"Che." After Chuquicamata, Castaneda describes Che to be in a state of revolutionary incubation, speaking passionately against "Yankee" imperialism and Latin American subjugation as he toured Peru, Panama, Mexico, Guatemala, Venezuela, Costa Rica and Bolivia.

It was in Bolivia, after witnessing the National Revolutionary Movement's failure to effect socio-economic transformation, that Che first realized that politics-whether traditional or revolutionary-could be complex and contradictory. Later, in Guatemala, he saw the collapse of President Jacobo Arbenz Guzman's reforms with the naked intervention of the United States. At that time his Peruvian first wife, Hilde Gadea, who a true revolutionary, helped him become a Marxist Leninist.

In 1955, Che met several friends of Cuba, including the student leader Raul Castro. Raul's brother Fidel Castro impressed Che as an extraordinary man, and they soon organized a group, trained them in arm combat, and launched the Granma expedition for Cuba's revolution. This was Che's first experience of organizational work. Having entered Cuba, he spent a year and a half waging guerrilla warfare from the hills of Sierra Maestra, and introducing, to the poor farmers they lived among, the idea of "land to the people." Dissidents in the cities - middle-class democrats, doctors, lawyers, small businessmen, and communists - funneled them money, guns and information. Incredibly, the fighters eventually grew to the thousands who marched into Havana in triumph in 1959, ending the regime of Falguenio Batista. This event marks a break between the failure of Latin America's democratic left in the 1950's and the emergence of a new revolutionary subjectivity with Che and Castro as its leaders. It was this revolutionary leadership which faced the 1961 US "Bay of Pigs" provocation, and also survived the
"Missile Crisis" of 1962.

Castaneda then follows Che's work in the Cuban government, paying close attention to divergences between his views and Castro's. In his work setting up Cuba's trade links with the Soviet Union, Pakistan, India, Japan and Indonesia, and later, in his capacity as the Minister of Industries, Che engendered international support for the revolution, and thus helped transform Cuba from a playground for US gangsters to an austere experiment in socialism. Yet, though he sought Soviet alliance in some matters, he began to question the increasing Soviet influence over the Cuban economy. He also expressed disappointment at the class privileges of the Soviet Union's government and party officials. Moscow, in return, accused Che of following Maoist principles in his continued calls for armed revolution. Che was even accused of espousing the theories of the hated Trotskyites.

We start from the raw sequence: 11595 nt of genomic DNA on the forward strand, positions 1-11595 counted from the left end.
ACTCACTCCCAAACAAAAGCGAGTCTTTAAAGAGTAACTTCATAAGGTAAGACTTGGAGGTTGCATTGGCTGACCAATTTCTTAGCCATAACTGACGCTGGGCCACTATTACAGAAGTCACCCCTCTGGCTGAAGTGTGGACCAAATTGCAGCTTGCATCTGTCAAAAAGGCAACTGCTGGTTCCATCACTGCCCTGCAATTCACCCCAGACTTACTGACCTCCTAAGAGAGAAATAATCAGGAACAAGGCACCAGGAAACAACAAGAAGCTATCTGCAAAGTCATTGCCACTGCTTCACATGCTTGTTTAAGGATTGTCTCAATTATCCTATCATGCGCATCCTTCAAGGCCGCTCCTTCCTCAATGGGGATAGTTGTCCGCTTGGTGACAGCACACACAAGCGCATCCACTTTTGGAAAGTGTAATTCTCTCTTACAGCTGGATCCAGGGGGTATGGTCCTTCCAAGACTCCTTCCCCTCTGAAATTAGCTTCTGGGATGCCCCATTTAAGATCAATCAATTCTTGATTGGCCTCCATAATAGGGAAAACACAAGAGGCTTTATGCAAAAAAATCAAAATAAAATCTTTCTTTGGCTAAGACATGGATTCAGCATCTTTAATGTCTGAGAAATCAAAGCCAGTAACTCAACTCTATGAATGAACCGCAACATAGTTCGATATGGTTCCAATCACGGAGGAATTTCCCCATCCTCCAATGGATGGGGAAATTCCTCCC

Che's growing contradictions with Havana's leadership, especially Raul Castro, led him to take off, with a small group of fighters, to participate in the unsuccessful rebellion waged by Congo's Committee for National Liberation. Visiting Tanzania, Mali, Guinea, Ghana, Algiers, and Egypt at that time, Che wrongly assumed that opposition to imperialism could unite groups that had themselves been at war with each other. The failure of African revolutionary efforts was a difficult lesson for him in the limits of internationalism.

Yet Che left the Congo believing, more than ever, in guerrilla warfare. He then went to Bolivia to carry out the unsuccessful guerrilla mission that led to his capture and cold-blooded execution. In these last chapters Castaneda again focuses on the conflict between Castro and Che, and highlights the fact that Castro did not authorize a rescue mission, even when it was clear that his life was endangered: "Fidel might well have decided that a Che martyred in Bolivia would better serve the Revolution than a Che living frustrated and discouraged in Havana." Indeed, Castaneda seems to exaggerate the conflict between the two leaders at times.

Nevertheless, he ends the book with clear appreciation for Che's successes, and critical sympathy for his failures. With its footnotes, first-hand research and many interviews, Companero is a sometimes overly-detailed, but mostly well-written, record of this legendary revolutionary's life. Che's bold vision of the international revolutionary cause, his charismatic personality, his willingness to struggle, and the many victories and defeats of his generation are worth reexamining at this time of gathering for imperialist and capitalist forces.